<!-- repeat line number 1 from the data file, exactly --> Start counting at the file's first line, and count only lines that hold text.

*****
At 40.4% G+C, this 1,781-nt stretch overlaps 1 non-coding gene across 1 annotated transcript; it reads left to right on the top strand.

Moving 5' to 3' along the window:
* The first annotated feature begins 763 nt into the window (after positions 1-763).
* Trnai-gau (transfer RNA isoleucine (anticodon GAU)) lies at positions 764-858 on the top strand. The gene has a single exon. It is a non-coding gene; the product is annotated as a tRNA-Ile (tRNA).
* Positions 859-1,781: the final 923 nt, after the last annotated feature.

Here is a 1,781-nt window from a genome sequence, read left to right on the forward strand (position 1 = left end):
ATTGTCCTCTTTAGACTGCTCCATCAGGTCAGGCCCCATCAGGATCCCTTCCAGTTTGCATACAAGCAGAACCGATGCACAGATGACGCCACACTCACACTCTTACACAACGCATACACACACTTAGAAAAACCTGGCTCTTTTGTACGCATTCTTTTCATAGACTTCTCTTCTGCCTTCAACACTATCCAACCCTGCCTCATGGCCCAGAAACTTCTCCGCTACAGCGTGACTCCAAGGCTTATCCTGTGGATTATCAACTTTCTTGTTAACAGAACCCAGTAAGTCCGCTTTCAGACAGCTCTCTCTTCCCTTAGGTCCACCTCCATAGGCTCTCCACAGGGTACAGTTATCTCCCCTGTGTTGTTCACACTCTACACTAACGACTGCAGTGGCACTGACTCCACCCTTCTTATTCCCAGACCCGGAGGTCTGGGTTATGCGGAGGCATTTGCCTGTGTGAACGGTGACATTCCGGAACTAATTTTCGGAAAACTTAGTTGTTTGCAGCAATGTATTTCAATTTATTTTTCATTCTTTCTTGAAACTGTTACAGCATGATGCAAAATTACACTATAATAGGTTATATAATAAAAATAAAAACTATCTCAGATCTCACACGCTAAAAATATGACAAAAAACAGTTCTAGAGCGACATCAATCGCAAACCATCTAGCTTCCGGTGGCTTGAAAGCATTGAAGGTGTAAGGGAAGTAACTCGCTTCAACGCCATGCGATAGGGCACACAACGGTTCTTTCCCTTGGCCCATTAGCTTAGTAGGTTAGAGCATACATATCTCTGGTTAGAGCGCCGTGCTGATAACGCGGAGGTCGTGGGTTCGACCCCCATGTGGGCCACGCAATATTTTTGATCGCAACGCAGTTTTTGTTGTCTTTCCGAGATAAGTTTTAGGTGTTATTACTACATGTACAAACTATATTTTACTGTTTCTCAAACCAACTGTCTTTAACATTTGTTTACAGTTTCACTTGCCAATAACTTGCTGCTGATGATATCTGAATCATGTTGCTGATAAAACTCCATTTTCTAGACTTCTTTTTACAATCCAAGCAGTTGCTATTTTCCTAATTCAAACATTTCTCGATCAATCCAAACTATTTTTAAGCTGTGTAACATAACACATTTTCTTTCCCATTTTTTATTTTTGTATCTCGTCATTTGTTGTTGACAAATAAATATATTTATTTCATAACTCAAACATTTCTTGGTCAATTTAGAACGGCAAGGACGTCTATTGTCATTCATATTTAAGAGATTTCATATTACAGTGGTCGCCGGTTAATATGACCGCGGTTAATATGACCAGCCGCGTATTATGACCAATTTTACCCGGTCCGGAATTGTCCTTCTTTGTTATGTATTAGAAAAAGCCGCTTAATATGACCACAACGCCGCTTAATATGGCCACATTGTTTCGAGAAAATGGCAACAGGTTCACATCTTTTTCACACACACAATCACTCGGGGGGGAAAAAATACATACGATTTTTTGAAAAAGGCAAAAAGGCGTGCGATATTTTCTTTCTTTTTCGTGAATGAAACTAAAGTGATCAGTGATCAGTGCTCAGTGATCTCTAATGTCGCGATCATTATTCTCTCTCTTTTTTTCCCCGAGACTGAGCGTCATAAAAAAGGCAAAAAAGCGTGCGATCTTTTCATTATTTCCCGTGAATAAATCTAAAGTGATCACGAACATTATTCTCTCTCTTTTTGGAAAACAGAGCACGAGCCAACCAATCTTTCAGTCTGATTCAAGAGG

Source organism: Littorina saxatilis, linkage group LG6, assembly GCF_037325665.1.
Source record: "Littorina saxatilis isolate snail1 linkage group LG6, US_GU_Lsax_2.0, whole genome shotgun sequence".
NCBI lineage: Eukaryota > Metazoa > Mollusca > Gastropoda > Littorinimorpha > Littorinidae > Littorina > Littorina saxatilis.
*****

At 40.4% G+C, this 1,781-nt stretch overlaps 1 non-coding gene across 1 annotated transcript; it reads left to right on the top strand.